Early tracheostomy versus late tracheostomy in the surgical intensive care unit

Am J Surg. 2005 Mar;189(3):293-6. doi: 10.1016/j.amjsurg.2005.01.002.


Background: This study's purpose was to determine if early tracheostomy (ET) of severely injured patients reduces days of ventilatory support, the frequency of ventilator-associated pneumonia (VAP), and surgical intensive care unit (SICU) length of stay (LOS).

Methods: This 2-year retrospective review included 185 SICU patients with acute injuries requiring mechanical ventilation and tracheostomy. ET was defined as 7 days or less, and late tracheostomy (LT) as more than 7 days.

Results: The incidence of VAP was significantly higher in the LT group, relative to the ET group (42.3% vs. 27.2%, respectively; P <.05). Acute Physiology and Chronic Health Evaluation II scores, hospital and SICU LOS, and the number of ventilator days were significantly higher in the LT group.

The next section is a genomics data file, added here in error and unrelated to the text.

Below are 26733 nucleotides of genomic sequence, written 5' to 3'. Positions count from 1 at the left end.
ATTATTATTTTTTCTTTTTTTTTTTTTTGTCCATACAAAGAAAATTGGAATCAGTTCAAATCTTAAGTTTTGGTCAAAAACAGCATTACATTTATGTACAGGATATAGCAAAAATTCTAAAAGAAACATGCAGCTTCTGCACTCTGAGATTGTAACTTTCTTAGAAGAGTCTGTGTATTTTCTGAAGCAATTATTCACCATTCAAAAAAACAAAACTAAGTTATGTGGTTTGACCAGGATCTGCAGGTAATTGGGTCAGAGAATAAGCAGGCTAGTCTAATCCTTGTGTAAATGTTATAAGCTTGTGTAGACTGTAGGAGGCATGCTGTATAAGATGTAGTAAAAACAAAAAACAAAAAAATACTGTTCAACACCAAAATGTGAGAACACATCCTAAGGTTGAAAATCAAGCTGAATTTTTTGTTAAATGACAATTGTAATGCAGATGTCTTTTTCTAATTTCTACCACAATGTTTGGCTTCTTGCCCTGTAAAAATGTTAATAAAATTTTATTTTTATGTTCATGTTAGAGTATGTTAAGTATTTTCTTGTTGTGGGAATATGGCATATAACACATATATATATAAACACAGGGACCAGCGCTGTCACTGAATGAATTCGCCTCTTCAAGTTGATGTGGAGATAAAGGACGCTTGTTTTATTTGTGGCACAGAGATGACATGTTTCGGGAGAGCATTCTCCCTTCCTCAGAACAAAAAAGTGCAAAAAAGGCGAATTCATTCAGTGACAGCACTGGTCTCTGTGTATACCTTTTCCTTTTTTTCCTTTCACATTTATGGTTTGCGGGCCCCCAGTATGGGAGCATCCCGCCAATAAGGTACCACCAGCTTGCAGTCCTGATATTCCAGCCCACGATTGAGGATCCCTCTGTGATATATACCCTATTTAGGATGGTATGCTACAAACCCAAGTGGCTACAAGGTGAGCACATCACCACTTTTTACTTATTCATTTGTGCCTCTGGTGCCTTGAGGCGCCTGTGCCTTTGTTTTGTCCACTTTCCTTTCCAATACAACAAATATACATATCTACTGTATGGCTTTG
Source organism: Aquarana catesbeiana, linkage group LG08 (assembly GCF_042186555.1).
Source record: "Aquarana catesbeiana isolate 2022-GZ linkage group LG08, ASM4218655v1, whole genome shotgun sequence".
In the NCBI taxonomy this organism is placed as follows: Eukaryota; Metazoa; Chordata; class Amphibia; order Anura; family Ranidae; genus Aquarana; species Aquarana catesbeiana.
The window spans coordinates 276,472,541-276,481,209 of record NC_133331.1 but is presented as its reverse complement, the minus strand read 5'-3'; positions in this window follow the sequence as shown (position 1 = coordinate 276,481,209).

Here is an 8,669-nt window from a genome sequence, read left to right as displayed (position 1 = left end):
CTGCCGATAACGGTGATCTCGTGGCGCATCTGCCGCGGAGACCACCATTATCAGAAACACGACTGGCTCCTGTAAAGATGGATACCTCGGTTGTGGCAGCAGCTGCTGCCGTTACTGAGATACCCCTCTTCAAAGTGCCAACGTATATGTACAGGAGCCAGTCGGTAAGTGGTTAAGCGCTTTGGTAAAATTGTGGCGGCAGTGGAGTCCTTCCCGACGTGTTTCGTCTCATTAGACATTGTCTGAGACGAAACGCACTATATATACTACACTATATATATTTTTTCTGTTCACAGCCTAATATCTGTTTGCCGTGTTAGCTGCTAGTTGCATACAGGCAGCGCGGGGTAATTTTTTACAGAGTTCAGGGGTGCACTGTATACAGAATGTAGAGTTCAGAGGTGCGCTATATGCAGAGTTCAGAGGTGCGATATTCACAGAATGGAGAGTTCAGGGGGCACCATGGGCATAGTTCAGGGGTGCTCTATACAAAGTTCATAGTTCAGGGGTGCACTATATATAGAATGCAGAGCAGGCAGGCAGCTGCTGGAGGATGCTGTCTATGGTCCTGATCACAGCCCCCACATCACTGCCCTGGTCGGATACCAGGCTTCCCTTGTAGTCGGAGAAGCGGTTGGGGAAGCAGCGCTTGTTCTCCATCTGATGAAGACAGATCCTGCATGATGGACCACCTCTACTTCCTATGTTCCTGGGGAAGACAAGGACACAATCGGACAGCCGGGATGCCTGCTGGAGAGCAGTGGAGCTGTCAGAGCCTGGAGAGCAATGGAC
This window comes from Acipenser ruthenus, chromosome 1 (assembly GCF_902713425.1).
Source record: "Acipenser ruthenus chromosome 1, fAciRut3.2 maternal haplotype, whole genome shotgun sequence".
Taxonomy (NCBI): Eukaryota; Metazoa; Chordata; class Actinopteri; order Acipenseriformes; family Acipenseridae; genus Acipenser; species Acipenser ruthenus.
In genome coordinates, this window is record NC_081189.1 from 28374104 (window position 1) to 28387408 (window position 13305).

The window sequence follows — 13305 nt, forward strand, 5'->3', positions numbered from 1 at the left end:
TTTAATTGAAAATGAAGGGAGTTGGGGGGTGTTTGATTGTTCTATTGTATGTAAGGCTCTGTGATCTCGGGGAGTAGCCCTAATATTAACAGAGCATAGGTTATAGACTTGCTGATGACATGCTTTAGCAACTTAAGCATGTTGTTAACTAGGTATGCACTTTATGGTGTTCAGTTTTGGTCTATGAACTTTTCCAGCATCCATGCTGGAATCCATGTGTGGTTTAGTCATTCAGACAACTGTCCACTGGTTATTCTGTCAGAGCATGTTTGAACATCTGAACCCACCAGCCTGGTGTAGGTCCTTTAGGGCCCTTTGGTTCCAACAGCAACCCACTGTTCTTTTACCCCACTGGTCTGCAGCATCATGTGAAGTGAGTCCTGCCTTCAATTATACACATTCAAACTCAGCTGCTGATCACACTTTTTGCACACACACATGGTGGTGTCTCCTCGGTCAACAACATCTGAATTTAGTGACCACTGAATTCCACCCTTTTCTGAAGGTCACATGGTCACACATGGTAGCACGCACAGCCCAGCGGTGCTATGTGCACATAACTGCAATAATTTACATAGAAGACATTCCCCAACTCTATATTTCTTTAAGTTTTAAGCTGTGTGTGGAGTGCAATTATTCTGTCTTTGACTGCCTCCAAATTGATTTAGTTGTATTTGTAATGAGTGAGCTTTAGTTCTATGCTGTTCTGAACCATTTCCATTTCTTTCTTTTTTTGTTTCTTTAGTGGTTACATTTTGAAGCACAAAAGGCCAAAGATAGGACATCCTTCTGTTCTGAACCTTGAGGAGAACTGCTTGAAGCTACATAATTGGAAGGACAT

Conclusions: In patients who required prolonged mechanical ventilation, there was significant decreased incidence of VAP, less ventilator time, and lower ICU LOS when tracheostomy was performed within 7 days after admission to the SICU.

Publication types

  • Comparative Study

MeSH terms

  • Adolescent
  • Adult
  • Aged
  • Aged, 80 and over
  • Critical Care*
  • Female
  • Humans
  • Length of Stay*
  • Male
  • Middle Aged
  • Pneumonia / etiology
  • Pneumonia / prevention & control*
  • Respiration, Artificial*
  • Retrospective Studies
  • Time Factors
  • Tracheostomy*
  • Ventilators, Mechanical / adverse effects